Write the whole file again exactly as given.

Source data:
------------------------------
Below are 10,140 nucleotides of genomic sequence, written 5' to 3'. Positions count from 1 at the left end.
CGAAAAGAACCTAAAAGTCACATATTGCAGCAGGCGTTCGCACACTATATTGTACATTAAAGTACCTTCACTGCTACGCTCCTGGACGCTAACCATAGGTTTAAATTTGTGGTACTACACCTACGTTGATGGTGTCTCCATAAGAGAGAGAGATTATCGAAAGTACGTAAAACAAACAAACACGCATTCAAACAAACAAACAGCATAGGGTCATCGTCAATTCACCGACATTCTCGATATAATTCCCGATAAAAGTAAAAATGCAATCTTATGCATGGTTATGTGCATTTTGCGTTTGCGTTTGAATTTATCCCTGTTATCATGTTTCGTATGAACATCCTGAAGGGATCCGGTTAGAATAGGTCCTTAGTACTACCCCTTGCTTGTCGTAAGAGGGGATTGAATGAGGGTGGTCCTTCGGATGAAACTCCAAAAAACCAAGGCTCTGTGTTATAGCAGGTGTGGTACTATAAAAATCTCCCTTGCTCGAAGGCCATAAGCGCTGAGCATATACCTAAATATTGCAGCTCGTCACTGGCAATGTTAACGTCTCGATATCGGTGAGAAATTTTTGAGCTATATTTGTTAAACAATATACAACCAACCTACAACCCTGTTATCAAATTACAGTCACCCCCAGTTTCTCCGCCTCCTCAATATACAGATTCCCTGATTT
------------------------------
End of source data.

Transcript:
Below are 10,140 nucleotides of genomic sequence, written 5' to 3'. Positions count from 1 at the left end.
CGAAAAGAACCTAAAAGTCACATATTGCAGCAGGCGTTCGCACACTATATTGTACATTAAAGTACCTTCACTGCTACGCTCCTGGACGCTAACCATAGGTTTAAATTTGTGGTACTACACCTACGTTGATGGTGTCTCCATAAGAGAGAGAGATTATCGAAAGTACGTAAAACAAACAAACACGCATTCAAACAAACAAACAGCATAGGGTCATCGTCAATTCACCGACATTCTCGATATAATTCCCGATAAAAGTAAAAATGCAATCTTATGCATGGTTATGTGCATTTTGCGTTTGCGTTTGAATTTATCCCTGTTATCATGTTTCGTATGAACATCCTGAAGGGATCCGGTTAGAATAGGTCCTTAGTACTACCCCTTGCTTGTCGTAAGAGGGGATTGAATGAGGGTGGTCCTTCGGATGAAACTCCAAAAAACCAAGGCTCTGTGTTATAGCAGGTGTGGTACTATAAAAATCTCCCTTGCTCGAAGGCCATAAGCGCTGAGCATATACCTAAATATTGCAGCTCGTCACTGGCAATGTTAACGTCTCGATATCGGTGAGAAATTTTTGAGCTATATTTGTTAAACAATATACAACCAACCTACAACCCTGTTATCAAATTACAGTCACCCCCAGTTTCTCCGCCTCCTCAATATACAGATTCCCTGATTT